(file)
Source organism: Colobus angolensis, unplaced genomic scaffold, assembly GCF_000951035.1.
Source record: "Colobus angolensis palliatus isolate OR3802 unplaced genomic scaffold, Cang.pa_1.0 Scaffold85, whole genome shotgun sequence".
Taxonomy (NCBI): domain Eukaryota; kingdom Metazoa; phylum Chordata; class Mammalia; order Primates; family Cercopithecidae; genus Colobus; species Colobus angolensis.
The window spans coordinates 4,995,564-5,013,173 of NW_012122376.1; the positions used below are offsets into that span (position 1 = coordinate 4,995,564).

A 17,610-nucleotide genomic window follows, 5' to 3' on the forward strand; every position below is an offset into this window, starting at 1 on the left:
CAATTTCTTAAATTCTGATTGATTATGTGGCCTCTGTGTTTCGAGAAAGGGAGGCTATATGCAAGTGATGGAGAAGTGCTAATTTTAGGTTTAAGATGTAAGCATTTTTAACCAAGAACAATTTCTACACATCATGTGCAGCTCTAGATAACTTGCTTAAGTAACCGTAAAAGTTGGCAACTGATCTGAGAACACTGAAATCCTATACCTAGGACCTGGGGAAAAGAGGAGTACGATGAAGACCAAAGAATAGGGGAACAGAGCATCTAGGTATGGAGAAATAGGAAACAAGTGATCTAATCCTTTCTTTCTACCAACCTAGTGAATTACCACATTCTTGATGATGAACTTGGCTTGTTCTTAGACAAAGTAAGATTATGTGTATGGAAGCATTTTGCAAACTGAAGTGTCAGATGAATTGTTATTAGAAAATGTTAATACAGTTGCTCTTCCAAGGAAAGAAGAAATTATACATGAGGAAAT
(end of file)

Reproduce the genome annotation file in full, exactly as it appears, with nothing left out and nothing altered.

Source organism: Colobus angolensis, unplaced genomic scaffold, assembly GCF_000951035.1.
Source record: "Colobus angolensis palliatus isolate OR3802 unplaced genomic scaffold, Cang.pa_1.0 Scaffold85, whole genome shotgun sequence".
Taxonomy (NCBI): domain Eukaryota; kingdom Metazoa; phylum Chordata; class Mammalia; order Primates; family Cercopithecidae; genus Colobus; species Colobus angolensis.
The window spans coordinates 4,995,564-5,013,173 of NW_012122376.1; the positions used below are offsets into that span (position 1 = coordinate 4,995,564).

A 17,610-nucleotide genomic window follows, 5' to 3' on the forward strand; every position below is an offset into this window, starting at 1 on the left:
CAATTTCTTAAATTCTGATTGATTATGTGGCCTCTGTGTTTCGAGAAAGGGAGGCTATATGCAAGTGATGGAGAAGTGCTAATTTTAGGTTTAAGATGTAAGCATTTTTAACCAAGAACAATTTCTACACATCATGTGCAGCTCTAGATAACTTGCTTAAGTAACCGTAAAAGTTGGCAACTGATCTGAGAACACTGAAATCCTATACCTAGGACCTGGGGAAAAGAGGAGTACGATGAAGACCAAAGAATAGGGGAACAGAGCATCTAGGTATGGAGAAATAGGAAACAAGTGATCTAATCCTTTCTTTCTACCAACCTAGTGAATTACCACATTCTTGATGATGAACTTGGCTTGTTCTTAGACAAAGTAAGATTATGTGTATGGAAGCATTTTGCAAACTGAAGTGTCAGATGAATTGTTATTAGAAAATGTTAATACAGTTGCTCTTCCAAGGAAAGAAGAAATTATACATGAGGAAAT